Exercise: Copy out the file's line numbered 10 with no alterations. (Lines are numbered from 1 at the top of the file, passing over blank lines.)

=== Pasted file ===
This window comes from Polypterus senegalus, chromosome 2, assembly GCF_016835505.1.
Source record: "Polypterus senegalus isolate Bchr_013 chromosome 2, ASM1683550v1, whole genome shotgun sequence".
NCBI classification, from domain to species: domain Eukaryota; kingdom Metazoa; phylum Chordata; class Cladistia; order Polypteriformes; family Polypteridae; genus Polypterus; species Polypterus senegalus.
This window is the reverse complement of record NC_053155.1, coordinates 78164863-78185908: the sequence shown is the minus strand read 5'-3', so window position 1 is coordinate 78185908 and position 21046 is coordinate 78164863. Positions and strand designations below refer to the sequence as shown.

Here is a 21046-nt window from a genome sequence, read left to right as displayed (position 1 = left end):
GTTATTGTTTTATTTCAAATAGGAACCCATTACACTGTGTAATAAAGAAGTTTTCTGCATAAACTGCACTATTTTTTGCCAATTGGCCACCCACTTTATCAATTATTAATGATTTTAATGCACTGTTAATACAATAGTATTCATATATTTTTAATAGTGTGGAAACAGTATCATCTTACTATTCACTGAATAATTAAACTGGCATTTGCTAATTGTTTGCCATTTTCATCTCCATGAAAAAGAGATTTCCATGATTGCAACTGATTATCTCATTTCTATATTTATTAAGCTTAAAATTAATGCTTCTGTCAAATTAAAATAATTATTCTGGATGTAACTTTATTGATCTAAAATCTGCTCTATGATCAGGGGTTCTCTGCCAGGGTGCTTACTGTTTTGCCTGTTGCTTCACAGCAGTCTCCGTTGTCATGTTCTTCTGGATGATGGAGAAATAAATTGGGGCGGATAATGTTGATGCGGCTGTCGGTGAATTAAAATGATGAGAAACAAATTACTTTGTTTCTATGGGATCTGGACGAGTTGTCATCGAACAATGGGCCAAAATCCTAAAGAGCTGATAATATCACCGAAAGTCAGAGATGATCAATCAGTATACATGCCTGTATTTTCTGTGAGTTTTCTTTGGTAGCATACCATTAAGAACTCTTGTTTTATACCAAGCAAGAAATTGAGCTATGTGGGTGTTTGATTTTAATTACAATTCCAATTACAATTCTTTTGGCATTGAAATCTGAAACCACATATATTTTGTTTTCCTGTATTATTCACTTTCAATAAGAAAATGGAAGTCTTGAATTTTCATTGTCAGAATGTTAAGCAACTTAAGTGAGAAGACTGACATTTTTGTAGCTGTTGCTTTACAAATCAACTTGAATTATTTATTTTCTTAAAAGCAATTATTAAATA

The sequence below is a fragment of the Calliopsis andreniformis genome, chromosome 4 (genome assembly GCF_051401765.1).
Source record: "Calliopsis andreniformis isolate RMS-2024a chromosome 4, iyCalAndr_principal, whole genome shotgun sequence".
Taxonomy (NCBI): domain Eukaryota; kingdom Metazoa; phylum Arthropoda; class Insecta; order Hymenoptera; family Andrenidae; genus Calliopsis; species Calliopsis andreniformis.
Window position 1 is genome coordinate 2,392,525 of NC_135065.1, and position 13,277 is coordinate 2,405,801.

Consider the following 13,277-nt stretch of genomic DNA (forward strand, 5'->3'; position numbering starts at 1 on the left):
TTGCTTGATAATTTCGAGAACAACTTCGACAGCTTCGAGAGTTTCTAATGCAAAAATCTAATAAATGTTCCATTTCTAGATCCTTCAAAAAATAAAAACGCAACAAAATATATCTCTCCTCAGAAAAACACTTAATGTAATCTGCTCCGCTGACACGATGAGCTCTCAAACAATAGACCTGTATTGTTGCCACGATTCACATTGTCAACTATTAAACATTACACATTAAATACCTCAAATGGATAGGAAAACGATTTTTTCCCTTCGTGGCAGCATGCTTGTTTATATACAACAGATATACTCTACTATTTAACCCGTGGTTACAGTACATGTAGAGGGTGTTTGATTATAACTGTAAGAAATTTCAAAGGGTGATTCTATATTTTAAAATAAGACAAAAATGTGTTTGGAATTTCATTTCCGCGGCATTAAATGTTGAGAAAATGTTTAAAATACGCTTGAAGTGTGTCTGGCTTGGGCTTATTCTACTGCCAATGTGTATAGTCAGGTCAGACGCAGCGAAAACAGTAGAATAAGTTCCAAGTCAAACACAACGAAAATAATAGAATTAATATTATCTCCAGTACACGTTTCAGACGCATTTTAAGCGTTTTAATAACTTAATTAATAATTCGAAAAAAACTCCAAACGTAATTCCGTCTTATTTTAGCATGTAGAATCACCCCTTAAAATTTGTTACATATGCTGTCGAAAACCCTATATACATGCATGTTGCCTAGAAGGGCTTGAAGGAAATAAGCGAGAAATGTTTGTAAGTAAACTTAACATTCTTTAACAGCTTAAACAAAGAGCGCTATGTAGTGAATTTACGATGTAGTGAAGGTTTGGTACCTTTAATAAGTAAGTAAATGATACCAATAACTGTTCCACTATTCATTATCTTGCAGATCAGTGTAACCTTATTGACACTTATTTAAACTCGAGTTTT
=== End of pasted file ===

Window position 1 is genome coordinate 2,392,525 of NC_135065.1, and position 13,277 is coordinate 2,405,801.